Republican presses to find out how much food stamp aid going to migrants crossing border
"They're all seeking asylum and that automatically qualifies you — or a refugee status, or if you're 18 or younger, you qualify" for food stamps, Rep. Scott DesJarlais says.
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Rep. Scott DesJarlais (R-Tenn.) said that food stamps are going to most people who are crossing the southern border, despite denials from Democrats.
DesJarlais told the John Solomon Reports podcast on Tuesday that, while Democrats claim food stamps, or SNAP benefits as they are formally known, only go to minors, asylum seekers, and refugees — most of the people entering the U.S. fit into those categories.
"According to the Biden administration, the USDA, it's very difficult" for border-crossers to obtain SNAP benefits, he said. "But if you look at the list of reasons and exclusions of those who can get it, it includes about everyone crossing the border today.
"Nobody comes here just saying, 'Ah, I thought I'd give your country a try.' They're all seeking asylum and that automatically qualifies you — or a refugee status, or if you're 18 or younger, you qualify. So pretty much most people do qualify for food stamps, despite the denials in the — really, the Democrat side of the committee and the USDA."
"And it's not just food, either," DesJarlais said. "They can get emergency medical care, they're getting an education, especially the asylum-seekers, which again, was probably 80% — we're working on getting those exact numbers."
"We seem to be in the middle of an argument with the [Agriculture] committee, but we're going to write a farm bill next year and we need to know those things."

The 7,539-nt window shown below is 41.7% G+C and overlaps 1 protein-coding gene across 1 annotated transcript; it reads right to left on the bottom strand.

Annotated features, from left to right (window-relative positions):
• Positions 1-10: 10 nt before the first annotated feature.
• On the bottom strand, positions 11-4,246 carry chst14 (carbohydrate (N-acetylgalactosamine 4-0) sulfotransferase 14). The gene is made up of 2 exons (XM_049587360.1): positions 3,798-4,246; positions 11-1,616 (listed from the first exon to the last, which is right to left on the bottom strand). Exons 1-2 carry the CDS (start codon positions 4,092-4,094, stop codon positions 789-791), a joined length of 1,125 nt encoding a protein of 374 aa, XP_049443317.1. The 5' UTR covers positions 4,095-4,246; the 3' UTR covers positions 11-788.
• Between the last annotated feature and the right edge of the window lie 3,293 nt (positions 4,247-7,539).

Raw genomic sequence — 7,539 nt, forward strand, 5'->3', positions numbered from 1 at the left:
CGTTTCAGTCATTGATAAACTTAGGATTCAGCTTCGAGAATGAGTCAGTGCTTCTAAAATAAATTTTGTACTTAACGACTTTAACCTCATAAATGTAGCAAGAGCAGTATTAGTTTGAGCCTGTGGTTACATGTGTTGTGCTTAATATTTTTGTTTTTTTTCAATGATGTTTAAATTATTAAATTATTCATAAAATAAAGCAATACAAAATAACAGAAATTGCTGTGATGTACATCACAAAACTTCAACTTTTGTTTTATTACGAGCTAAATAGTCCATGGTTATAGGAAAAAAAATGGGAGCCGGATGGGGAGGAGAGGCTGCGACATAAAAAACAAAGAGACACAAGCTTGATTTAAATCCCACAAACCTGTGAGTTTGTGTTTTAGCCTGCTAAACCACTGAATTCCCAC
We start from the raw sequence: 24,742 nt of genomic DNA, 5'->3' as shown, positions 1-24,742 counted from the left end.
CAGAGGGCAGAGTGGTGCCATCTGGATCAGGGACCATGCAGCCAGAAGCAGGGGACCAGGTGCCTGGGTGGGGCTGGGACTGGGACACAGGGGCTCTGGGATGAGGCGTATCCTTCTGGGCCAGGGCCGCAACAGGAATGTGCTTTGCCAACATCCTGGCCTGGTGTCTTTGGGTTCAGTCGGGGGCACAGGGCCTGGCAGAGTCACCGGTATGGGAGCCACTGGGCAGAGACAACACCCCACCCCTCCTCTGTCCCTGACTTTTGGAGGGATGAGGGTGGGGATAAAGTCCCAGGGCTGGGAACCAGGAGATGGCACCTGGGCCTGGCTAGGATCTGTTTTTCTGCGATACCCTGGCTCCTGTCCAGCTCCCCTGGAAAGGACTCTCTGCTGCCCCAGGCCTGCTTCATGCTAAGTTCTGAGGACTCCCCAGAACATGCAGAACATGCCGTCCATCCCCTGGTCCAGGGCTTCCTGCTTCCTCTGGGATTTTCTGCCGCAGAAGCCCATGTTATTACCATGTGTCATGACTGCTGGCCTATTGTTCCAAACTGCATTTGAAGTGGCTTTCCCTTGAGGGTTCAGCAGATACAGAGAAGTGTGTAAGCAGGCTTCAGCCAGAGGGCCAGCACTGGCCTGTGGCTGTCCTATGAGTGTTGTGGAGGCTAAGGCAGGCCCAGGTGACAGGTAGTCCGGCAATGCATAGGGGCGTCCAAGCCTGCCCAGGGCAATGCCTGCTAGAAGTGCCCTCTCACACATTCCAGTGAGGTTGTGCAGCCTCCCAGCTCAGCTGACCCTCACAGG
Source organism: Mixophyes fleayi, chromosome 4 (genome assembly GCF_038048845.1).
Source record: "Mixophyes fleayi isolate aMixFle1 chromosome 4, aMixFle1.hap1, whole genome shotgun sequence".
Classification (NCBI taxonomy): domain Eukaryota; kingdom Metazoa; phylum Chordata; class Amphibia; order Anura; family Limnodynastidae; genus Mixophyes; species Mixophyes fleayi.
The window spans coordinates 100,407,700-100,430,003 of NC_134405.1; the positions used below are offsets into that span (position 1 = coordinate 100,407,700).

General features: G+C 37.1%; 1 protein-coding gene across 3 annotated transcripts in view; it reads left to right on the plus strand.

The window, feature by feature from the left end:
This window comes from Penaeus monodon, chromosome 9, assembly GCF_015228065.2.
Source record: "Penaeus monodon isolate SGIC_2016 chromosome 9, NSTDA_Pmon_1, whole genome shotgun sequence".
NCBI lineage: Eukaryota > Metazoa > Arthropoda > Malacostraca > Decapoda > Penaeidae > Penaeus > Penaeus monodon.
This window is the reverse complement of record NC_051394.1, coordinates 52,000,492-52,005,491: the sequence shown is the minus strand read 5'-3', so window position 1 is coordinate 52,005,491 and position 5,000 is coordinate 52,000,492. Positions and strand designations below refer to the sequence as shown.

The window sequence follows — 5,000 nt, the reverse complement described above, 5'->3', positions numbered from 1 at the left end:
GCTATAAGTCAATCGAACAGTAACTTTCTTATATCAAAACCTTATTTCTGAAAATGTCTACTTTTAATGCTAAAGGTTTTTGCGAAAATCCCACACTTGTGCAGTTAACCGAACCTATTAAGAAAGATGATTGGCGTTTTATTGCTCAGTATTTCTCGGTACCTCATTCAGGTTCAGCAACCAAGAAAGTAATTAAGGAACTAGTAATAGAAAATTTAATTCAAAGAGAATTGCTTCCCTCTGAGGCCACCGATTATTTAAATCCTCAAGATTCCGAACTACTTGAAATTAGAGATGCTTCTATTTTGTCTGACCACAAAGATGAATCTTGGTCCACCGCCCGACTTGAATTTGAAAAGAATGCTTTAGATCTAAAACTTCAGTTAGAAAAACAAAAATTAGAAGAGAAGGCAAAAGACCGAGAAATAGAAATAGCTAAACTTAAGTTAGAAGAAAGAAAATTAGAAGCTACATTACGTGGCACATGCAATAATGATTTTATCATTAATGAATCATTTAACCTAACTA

The congressman announced legislation he said he is working on that would "reimplement Trump's public charge act. If somebody's coming across the border, and they're going to be a public charge — in other words, taking all the things we just said — that could exclude them."
In a hearing of the House Agriculture Subcommittee on Nutrition, Oversight, and Department Operations last week, DesJarlais asked Dan Giacomi, the SNAP Program Administration Manager of the Connecticut Department of Social Services, if the number of illegal immigrants on the SNAP program was being tracked.
"We do have numbers on those that are applying," Giacomi said. "If an adult comes in and is not identified as a permanent resident or in a qualifying category, they would not be eligible for assistance. So we're not necessarily tracking the number of individuals that are coming in that we're denying because of this reason."
DesJarlais called Giacomi's answer a "talking point" and listed some of the exceptions to those who are ineligible for SNAP benefits.
"So all these people do qualify for the SNAP program and, for some reason, we just want to ignore that," the congressman said. "There's gonna be a global food shortage, Americans are hungry, and we need to worry about taking care of Americans first."
Committee Chairwoman Jahana Hayes (D-Conn.) gave a more full list of those exceptions, in an apparent effort to try to refute DesJarlais' argument.
"Only U.S. citizens and certain lawfully-present non-citizens may receive SNAP benefits. Non-citizens who are eligible based on their immigration status must also meet other SNAP eligibility requirements, such as income and resource limits," Hayes said.
"Some specific, very specific, non-citizen groups are eligible without a waiting period, and they include refugees, asylees, victims of trafficking, Iraq and Afghan immigrants who worked as translators, interpreters, or were employed by the U.S. government and received special immigrant visas. Other non-citizens can be considered after a waiting period if they are a legal permanent resident and has worked for ten years or of another qualifying status for five years. So the idea that undocumented immigrants who are coming over the border automatically apply for — automatically qualify for -- benefits like SNAP is just not true."
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